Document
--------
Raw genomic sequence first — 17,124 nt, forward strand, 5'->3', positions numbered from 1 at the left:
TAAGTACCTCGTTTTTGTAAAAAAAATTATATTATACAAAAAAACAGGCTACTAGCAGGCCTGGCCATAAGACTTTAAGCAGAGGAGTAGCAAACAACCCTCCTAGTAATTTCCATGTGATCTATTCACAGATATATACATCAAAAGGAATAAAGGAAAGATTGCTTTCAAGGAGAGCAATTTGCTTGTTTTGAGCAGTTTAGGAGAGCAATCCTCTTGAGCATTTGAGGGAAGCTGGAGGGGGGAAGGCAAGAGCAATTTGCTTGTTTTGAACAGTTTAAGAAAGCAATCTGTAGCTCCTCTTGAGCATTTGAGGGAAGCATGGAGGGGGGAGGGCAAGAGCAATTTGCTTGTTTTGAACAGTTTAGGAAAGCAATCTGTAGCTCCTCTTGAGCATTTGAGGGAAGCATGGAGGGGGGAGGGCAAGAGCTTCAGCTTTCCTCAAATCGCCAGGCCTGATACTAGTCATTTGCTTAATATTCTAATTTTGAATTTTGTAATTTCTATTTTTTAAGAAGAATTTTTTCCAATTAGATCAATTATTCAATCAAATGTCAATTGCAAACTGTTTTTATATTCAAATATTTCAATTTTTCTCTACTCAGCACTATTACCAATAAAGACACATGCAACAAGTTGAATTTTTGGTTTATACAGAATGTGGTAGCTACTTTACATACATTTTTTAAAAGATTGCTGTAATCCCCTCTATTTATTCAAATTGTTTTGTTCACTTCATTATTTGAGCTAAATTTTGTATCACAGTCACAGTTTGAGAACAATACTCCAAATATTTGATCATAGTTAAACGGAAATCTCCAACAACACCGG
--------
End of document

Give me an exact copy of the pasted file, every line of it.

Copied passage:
Raw genomic sequence first — 17,124 nt, forward strand, 5'->3', positions numbered from 1 at the left:
TAAGTACCTCGTTTTTGTAAAAAAAATTATATTATACAAAAAAACAGGCTACTAGCAGGCCTGGCCATAAGACTTTAAGCAGAGGAGTAGCAAACAACCCTCCTAGTAATTTCCATGTGATCTATTCACAGATATATACATCAAAAGGAATAAAGGAAAGATTGCTTTCAAGGAGAGCAATTTGCTTGTTTTGAGCAGTTTAGGAGAGCAATCCTCTTGAGCATTTGAGGGAAGCTGGAGGGGGGAAGGCAAGAGCAATTTGCTTGTTTTGAACAGTTTAAGAAAGCAATCTGTAGCTCCTCTTGAGCATTTGAGGGAAGCATGGAGGGGGGAGGGCAAGAGCAATTTGCTTGTTTTGAACAGTTTAGGAAAGCAATCTGTAGCTCCTCTTGAGCATTTGAGGGAAGCATGGAGGGGGGAGGGCAAGAGCTTCAGCTTTCCTCAAATCGCCAGGCCTGATACTAGTCATTTGCTTAATATTCTAATTTTGAATTTTGTAATTTCTATTTTTTAAGAAGAATTTTTTCCAATTAGATCAATTATTCAATCAAATGTCAATTGCAAACTGTTTTTATATTCAAATATTTCAATTTTTCTCTACTCAGCACTATTACCAATAAAGACACATGCAACAAGTTGAATTTTTGGTTTATACAGAATGTGGTAGCTACTTTACATACATTTTTTAAAAGATTGCTGTAATCCCCTCTATTTATTCAAATTGTTTTGTTCACTTCATTATTTGAGCTAAATTTTGTATCACAGTCACAGTTTGAGAACAATACTCCAAATATTTGATCATAGTTAAACGGAAATCTCCAACAACACCGG